This blog follows the daily bible readings of the Catholic Church
Reading 1, Ephesians 2:19-22
19 So you are no longer aliens or foreign visitors; you are fellow-citizens with the holy people of God and part of God’s household.20 You are built upon the foundations of the apostles and prophets, and Christ Jesus himself is the cornerstone. 21 Every structure knit together in him grows into a holy temple in the Lord; 22 and you too, in him, are being built up into a dwelling-place of God in the Spirit.
Gospel, Luke 6:12-16
12 Now it happened in those days that he went onto the mountain to pray; and he spent the whole night in prayer to God.
13 When day came he summoned his disciples and picked out twelve of them; he called them ‘apostles’: 14 Simon whom he called Peter, and his brother Andrew, James, John, Philip, Bartholomew, 15 Matthew, Thomas, James son of Alphaeus, Simon called the Zealot, 16 Judas son of James, and Judas Iscariot who became a traitor.
It is impossible to make the information in the Gospels about the “Twelve” disciples add up. There are discrepancies; which suggests that in the early years of the church the precise details about the Twelve became irrelevant. Jesus chose them to be representative of a renewed Israel that is, of God’s kingdom, but as Israel and the church separated this idea became less important, although the memory of the Twelve lingered on. Almost nothing is known about Simon and Judas, son of James, other than their being numbered with the Twelve. There’s a question about the origin of disciples’ nicknames: Simon called “the rock”, James and John, “the sons of thunder”, the other Simon called “the zealot”, Judas “the man from Kerioth” or maybe “the dagger-man.” Are these given by popular story-tellers or do they go back to Jesus? Can we see him giving his shakiest disciple the name “Rocky” both from wry humour and insight into his future courage? Or laughing at the explosive sons of Zebedee by calling them “thunderers.”? Or characterising the stern Simon with the name “Taliban”? Certainly “zealot” means a member of the guerrilla opposition to Rome and may indicate simply that Simon had belonged to the movement. If so, we are reminded that although Jesus prescribed non-violent opposition to Rome, he was nevertheless condemned as a messianic leader (king of the Jews).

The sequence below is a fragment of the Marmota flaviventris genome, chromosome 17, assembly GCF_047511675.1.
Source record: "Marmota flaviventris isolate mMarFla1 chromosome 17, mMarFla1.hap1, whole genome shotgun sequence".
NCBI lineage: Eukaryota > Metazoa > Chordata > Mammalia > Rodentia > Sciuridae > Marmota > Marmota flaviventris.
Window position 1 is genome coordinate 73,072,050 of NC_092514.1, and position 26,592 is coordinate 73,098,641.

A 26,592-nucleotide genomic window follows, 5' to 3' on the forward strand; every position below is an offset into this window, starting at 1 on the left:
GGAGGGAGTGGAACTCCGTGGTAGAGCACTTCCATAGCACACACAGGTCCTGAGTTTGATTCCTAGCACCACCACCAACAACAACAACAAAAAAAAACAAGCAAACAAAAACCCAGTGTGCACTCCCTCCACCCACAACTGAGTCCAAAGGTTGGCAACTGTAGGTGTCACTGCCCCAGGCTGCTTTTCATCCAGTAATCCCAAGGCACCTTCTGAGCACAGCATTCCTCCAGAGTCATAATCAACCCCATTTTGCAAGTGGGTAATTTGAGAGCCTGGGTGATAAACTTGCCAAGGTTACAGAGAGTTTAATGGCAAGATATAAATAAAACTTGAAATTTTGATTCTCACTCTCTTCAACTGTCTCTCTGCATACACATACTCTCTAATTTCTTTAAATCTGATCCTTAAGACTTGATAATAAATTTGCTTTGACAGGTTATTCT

The passage from Ephesians says the church is built on the foundation of the Apostles, even of those such as Simon and Judas who have left nothing more than their names. Yet this human structure, held together by Jesus, will outlast any physical temple and provides a dwelling place for God on earth. We, whose names may not even be remembered, should think kindly of our fellow saints whose lives have been forgotten although their names remain.